The organization was the best I've seen and I really enjoyed the small 2700 person field.  Aid stations were every two miles and had gatorade and water at each.  They had actual catchers (a la Ironman) at the finish line to take care of each runner individually as they crossed.  I had the nicest man congratulate me, get me a heat sheet, a water and medal and verify I didn't need medical before he want on to the next person.  The only downside was not being able to use headphones - though I didn't even notice and the course is not very spectator friendly.  The Silverado trail is closed to traffic and there are not a lot of access points but it made the areas that did have crossroads fun to run through because hundreds of spectators would be gathered there cheering, it gave you little bursts of energy.

If you're even kind of considering this race, just do it!  I promise you won't be sorry.  This is hands down my favorite marathon I've ever seen or participated in.  I love that it's just a marathon too, no half option.  Through May 31st, it's only $100 to register  (includes your shuttle to Calistoga)  which these days is unheard of.  Especially considering the sweet race bag.  I believe it sold out around October last year.  Mark your calendars, race day is March 1st, 2015.  Most likely I'll see you there.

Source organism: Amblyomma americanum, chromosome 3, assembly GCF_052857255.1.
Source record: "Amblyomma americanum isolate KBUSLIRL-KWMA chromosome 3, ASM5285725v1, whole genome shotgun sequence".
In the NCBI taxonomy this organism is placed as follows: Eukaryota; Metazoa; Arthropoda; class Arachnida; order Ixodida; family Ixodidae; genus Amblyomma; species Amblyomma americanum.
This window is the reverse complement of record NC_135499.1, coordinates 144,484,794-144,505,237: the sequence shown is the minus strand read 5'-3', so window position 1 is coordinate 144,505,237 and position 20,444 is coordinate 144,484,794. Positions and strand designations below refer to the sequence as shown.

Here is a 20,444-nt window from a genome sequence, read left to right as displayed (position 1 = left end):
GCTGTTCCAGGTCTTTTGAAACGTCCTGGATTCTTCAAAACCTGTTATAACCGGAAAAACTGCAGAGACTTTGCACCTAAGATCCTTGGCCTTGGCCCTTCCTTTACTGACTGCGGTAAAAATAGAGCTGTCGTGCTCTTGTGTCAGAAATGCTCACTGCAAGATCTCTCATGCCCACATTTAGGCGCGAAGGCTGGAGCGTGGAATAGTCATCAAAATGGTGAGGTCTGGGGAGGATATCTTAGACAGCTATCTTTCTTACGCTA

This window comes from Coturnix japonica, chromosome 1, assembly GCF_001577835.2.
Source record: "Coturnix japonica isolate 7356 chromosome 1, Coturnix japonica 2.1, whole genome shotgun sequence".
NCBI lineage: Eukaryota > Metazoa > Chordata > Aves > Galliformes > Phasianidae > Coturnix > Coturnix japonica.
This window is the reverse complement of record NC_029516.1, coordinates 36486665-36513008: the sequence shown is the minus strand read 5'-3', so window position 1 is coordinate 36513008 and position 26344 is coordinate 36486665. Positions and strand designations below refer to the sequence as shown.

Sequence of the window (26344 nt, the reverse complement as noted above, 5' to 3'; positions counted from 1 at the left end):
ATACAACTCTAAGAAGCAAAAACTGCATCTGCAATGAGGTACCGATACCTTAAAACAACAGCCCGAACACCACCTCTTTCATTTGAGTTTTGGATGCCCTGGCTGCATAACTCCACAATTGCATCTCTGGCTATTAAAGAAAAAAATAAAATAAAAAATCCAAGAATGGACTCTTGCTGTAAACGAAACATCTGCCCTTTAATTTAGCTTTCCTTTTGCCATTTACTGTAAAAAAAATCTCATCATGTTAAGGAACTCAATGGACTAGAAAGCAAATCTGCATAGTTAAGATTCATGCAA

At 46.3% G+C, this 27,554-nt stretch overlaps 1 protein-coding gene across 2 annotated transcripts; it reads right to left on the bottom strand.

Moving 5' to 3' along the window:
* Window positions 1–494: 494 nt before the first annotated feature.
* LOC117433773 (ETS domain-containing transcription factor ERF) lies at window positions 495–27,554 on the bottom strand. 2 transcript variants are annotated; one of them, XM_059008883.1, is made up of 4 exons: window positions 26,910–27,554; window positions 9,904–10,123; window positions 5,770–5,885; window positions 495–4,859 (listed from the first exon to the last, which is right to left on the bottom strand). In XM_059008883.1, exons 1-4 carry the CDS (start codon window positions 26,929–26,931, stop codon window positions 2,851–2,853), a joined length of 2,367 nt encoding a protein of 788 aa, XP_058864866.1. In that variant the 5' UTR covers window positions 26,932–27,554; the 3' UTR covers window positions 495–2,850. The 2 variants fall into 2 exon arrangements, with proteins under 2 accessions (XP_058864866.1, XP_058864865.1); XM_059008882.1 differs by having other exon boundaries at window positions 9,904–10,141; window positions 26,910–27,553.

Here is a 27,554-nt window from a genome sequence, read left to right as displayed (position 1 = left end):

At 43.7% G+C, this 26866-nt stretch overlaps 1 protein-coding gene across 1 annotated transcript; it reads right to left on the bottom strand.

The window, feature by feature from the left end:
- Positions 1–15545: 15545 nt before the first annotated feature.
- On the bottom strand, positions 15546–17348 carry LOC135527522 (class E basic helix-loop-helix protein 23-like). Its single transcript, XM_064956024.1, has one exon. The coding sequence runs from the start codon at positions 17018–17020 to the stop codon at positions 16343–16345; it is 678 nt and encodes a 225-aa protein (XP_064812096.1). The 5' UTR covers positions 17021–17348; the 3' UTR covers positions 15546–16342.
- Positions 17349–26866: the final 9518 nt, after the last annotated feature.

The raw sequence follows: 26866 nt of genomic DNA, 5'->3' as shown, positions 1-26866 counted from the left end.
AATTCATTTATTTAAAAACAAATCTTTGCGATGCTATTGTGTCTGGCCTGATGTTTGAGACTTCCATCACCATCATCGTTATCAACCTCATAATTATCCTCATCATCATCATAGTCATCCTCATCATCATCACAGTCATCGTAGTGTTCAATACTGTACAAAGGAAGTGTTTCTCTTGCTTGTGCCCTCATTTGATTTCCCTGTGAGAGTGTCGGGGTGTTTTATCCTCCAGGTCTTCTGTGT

Another one for the collection


  1. Kara, how exciting. I can't wait to do the Zooma Half with you and the fellow ambassadors in Napa this June. We do live in an amazing area, beauty is all around us. What a great run

  2. Great recap!! Way to pick the pace back up your last couple miles and finish strong. Ryan struggled a bit in miles 22-24...he said there was a long hill there that he didn't expect to feel so difficult. Congrats on the huge PR!

  3. I am so excited for you!! What a race!! What a PR!! Remember when you were going to pace me for a 2hr half...I think I need a pacer for a 4:30 full instead! What do you think?!! :) Congrats friend!! Awesome bag and medal too!!

  4. Congrats on a great race!!! Can't imagine a more amazing place to run a PR. Excited for you!